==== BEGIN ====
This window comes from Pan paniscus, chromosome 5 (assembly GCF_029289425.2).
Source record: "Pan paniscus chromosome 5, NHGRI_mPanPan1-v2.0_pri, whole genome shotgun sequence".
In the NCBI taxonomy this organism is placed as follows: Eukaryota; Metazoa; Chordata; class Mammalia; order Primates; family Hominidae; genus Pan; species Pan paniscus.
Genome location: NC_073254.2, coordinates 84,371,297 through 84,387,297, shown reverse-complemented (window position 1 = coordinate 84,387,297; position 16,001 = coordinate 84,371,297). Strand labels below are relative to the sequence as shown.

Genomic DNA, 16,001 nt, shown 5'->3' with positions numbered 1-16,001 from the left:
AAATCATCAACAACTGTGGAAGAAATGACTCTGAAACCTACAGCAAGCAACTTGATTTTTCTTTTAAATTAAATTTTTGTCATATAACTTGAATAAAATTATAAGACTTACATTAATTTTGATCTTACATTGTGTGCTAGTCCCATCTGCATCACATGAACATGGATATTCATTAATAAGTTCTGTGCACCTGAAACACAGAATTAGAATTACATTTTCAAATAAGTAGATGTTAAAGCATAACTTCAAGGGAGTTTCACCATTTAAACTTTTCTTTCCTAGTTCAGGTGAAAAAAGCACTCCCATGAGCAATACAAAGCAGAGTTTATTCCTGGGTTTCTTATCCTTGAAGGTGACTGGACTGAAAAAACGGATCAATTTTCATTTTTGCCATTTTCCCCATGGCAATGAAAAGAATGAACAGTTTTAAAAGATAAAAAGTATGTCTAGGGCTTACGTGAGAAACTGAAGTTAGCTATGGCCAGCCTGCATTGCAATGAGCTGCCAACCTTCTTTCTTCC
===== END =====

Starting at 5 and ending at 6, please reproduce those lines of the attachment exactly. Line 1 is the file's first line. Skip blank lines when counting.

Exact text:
Genomic DNA, 16,001 nt, shown 5'->3' with positions numbered 1-16,001 from the left:
AAATCATCAACAACTGTGGAAGAAATGACTCTGAAACCTACAGCAAGCAACTTGATTTTTCTTTTAAATTAAATTTTTGTCATATAACTTGAATAAAATTATAAGACTTACATTAATTTTGATCTTACATTGTGTGCTAGTCCCATCTGCATCACATGAACATGGATATTCATTAATAAGTTCTGTGCACCTGAAACACAGAATTAGAATTACATTTTCAAATAAGTAGATGTTAAAGCATAACTTCAAGGGAGTTTCACCATTTAAACTTTTCTTTCCTAGTTCAGGTGAAAAAAGCACTCCCATGAGCAATACAAAGCAGAGTTTATTCCTGGGTTTCTTATCCTTGAAGGTGACTGGACTGAAAAAACGGATCAATTTTCATTTTTGCCATTTTCCCCATGGCAATGAAAAGAATGAACAGTTTTAAAAGATAAAAAGTATGTCTAGGGCTTACGTGAGAAACTGAAGTTAGCTATGGCCAGCCTGCATTGCAATGAGCTGCCAACCTTCTTTCTTCC